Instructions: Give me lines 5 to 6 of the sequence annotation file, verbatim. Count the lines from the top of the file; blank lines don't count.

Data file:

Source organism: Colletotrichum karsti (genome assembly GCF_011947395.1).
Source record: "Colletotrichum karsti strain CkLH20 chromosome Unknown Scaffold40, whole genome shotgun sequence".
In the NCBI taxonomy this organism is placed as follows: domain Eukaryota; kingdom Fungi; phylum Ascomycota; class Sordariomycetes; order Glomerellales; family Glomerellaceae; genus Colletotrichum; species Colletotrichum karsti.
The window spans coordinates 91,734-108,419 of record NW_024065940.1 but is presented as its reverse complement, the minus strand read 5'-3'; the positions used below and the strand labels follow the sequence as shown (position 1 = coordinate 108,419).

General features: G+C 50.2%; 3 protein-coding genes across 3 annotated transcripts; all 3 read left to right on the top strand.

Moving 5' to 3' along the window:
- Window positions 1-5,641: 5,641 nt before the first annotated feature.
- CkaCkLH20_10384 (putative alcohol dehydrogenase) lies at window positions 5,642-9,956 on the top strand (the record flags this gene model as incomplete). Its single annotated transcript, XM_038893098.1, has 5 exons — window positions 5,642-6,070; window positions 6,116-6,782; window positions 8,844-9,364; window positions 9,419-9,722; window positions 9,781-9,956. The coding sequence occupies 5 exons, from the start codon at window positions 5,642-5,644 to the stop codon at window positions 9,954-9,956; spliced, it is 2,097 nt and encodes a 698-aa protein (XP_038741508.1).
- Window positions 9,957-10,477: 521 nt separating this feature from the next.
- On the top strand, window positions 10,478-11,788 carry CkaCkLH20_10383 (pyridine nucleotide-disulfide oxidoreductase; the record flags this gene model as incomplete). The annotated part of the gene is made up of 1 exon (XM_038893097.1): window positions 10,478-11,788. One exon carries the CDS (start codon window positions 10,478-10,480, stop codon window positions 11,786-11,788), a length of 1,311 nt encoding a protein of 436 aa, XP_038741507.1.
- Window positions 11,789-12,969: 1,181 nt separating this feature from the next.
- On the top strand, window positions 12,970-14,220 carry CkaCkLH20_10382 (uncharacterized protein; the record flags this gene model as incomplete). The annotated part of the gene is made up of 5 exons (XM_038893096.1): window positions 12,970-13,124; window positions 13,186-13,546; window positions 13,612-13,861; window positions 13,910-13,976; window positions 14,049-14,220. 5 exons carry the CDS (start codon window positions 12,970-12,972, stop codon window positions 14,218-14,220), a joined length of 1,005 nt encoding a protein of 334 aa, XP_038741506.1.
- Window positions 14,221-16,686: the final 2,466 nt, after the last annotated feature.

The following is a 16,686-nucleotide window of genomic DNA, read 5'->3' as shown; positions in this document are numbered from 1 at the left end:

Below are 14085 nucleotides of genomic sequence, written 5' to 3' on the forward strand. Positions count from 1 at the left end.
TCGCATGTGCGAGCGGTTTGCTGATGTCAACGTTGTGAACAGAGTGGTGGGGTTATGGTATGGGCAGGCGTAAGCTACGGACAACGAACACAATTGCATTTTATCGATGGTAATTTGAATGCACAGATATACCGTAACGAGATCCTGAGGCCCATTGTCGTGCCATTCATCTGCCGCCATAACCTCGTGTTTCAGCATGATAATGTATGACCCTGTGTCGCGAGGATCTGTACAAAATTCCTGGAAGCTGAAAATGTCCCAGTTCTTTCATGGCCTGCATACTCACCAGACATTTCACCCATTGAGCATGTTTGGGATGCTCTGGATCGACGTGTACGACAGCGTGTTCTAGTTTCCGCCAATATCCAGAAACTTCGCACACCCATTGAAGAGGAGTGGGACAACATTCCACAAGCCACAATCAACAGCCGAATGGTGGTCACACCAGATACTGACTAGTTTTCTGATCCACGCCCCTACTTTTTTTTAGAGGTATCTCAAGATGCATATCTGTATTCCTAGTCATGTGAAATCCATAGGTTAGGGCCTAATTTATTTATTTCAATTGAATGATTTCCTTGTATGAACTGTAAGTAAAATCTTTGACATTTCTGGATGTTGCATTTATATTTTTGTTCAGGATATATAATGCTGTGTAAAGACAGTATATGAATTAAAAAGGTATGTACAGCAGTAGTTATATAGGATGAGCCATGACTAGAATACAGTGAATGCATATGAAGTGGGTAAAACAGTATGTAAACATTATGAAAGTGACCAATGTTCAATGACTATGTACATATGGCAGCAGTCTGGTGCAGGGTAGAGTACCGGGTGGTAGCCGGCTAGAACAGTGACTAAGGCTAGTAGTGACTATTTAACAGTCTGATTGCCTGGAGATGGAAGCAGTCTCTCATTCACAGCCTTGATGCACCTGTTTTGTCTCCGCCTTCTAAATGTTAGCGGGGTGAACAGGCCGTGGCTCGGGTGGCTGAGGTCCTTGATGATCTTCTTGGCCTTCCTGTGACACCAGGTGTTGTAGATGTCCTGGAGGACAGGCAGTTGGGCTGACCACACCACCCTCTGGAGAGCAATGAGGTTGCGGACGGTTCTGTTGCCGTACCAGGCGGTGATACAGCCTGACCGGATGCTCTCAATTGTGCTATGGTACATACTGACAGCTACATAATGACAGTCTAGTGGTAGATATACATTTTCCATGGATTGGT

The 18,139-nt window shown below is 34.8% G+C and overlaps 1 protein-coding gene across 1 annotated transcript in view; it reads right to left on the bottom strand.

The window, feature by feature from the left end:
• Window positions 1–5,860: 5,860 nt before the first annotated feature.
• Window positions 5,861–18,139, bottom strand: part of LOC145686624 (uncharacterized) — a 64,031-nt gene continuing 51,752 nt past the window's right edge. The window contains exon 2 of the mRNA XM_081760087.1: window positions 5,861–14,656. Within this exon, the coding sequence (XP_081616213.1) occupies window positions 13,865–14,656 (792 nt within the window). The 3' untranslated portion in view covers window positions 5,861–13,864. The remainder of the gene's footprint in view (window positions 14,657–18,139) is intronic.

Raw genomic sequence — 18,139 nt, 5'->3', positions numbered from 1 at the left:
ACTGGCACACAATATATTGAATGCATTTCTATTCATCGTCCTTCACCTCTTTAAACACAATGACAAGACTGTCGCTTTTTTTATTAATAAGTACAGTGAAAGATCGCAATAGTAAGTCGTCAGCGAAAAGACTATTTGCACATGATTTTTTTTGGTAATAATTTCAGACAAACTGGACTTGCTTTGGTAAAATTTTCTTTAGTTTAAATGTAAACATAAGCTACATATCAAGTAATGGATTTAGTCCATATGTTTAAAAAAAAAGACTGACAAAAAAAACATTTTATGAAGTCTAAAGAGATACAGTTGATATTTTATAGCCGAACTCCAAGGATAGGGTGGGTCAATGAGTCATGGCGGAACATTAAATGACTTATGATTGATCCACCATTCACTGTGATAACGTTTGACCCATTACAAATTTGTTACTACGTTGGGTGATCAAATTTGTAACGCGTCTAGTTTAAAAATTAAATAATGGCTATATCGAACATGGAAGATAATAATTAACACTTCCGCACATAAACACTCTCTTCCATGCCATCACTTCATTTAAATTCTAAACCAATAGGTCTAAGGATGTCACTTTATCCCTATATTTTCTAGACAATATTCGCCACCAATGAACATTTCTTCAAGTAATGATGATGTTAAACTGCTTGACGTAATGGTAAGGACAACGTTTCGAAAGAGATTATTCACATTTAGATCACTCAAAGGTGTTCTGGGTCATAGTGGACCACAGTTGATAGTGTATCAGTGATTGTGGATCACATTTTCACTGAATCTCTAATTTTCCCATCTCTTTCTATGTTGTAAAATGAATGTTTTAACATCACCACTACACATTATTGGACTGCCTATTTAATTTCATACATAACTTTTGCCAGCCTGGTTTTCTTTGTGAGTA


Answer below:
General features: G+C 50.2%; 3 protein-coding genes across 3 annotated transcripts; all 3 read left to right on the top strand.

Moving 5' to 3' along the window: